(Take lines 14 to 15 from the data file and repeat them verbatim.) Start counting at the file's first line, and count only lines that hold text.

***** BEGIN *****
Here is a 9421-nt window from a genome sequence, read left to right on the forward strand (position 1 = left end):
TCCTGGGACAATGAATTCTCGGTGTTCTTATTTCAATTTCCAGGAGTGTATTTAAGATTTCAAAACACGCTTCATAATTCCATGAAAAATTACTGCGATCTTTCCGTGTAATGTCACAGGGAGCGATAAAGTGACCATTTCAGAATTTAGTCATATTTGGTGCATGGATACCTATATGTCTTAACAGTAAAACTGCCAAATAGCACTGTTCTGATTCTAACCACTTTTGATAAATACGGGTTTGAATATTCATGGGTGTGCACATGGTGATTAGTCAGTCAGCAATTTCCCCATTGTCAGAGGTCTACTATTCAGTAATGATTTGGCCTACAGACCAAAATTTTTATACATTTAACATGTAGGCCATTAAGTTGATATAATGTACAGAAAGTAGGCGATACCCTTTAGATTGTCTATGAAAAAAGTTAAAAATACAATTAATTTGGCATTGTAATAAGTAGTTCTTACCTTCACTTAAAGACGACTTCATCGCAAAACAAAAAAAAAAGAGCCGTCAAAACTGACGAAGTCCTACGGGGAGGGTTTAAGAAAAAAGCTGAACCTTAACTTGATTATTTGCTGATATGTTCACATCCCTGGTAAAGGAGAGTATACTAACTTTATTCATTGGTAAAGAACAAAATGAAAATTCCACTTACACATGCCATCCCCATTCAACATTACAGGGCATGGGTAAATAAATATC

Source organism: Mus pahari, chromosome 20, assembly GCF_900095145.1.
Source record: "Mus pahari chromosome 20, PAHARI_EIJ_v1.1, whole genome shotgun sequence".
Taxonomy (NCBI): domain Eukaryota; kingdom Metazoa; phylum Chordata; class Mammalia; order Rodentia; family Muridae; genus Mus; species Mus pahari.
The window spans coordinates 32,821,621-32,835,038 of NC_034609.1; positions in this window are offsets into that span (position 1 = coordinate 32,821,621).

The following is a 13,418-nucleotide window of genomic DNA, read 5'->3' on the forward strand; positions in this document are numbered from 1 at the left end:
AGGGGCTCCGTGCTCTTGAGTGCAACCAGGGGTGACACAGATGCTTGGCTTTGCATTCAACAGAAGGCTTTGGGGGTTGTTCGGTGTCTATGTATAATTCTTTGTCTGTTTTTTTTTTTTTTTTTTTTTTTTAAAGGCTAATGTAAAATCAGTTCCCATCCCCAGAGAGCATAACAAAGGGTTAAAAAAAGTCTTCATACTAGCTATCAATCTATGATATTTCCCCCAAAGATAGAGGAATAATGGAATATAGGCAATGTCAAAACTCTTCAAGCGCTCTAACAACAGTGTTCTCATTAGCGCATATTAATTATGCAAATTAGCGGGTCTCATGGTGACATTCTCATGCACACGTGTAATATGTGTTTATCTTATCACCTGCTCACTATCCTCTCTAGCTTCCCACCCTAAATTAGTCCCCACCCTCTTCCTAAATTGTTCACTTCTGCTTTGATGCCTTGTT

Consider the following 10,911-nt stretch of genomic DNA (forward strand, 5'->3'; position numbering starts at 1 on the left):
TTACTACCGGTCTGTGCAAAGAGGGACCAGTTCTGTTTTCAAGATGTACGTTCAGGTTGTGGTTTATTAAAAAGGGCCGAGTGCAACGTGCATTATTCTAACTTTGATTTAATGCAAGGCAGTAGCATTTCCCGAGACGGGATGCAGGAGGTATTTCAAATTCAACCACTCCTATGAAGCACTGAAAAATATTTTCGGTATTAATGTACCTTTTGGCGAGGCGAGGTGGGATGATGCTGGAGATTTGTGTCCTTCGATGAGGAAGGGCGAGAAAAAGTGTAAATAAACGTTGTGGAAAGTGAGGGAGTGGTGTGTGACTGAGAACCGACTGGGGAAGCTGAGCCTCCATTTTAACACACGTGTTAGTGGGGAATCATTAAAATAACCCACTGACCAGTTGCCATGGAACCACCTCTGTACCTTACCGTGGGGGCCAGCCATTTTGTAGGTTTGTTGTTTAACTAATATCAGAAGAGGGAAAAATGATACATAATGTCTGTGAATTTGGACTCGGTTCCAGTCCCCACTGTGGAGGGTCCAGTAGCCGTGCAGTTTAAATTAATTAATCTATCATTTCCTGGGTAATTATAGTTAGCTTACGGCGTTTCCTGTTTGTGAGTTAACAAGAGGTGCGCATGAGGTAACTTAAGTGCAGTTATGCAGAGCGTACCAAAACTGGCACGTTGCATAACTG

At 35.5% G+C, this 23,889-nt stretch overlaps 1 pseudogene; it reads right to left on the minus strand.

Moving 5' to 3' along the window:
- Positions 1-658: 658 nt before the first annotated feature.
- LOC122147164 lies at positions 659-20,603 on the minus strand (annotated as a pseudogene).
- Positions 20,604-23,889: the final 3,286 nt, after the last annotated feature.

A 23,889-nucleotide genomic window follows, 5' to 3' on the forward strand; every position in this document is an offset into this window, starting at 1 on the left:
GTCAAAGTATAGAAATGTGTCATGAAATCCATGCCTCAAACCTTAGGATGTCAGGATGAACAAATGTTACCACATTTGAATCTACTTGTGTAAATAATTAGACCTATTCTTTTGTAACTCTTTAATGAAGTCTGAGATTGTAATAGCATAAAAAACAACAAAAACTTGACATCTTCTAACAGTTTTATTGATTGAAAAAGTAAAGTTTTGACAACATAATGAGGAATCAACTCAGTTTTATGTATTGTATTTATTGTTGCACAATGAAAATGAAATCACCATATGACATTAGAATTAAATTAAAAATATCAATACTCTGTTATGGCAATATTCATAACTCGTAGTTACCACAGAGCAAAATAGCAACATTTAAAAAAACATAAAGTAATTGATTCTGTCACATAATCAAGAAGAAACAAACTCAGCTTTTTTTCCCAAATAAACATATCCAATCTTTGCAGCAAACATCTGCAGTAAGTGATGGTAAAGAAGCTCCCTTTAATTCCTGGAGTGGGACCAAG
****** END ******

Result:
- LOC122147164 lies at positions 659-20,603 on the minus strand (annotated as a pseudogene).
- Positions 20,604-23,889: the final 3,286 nt, after the last annotated feature.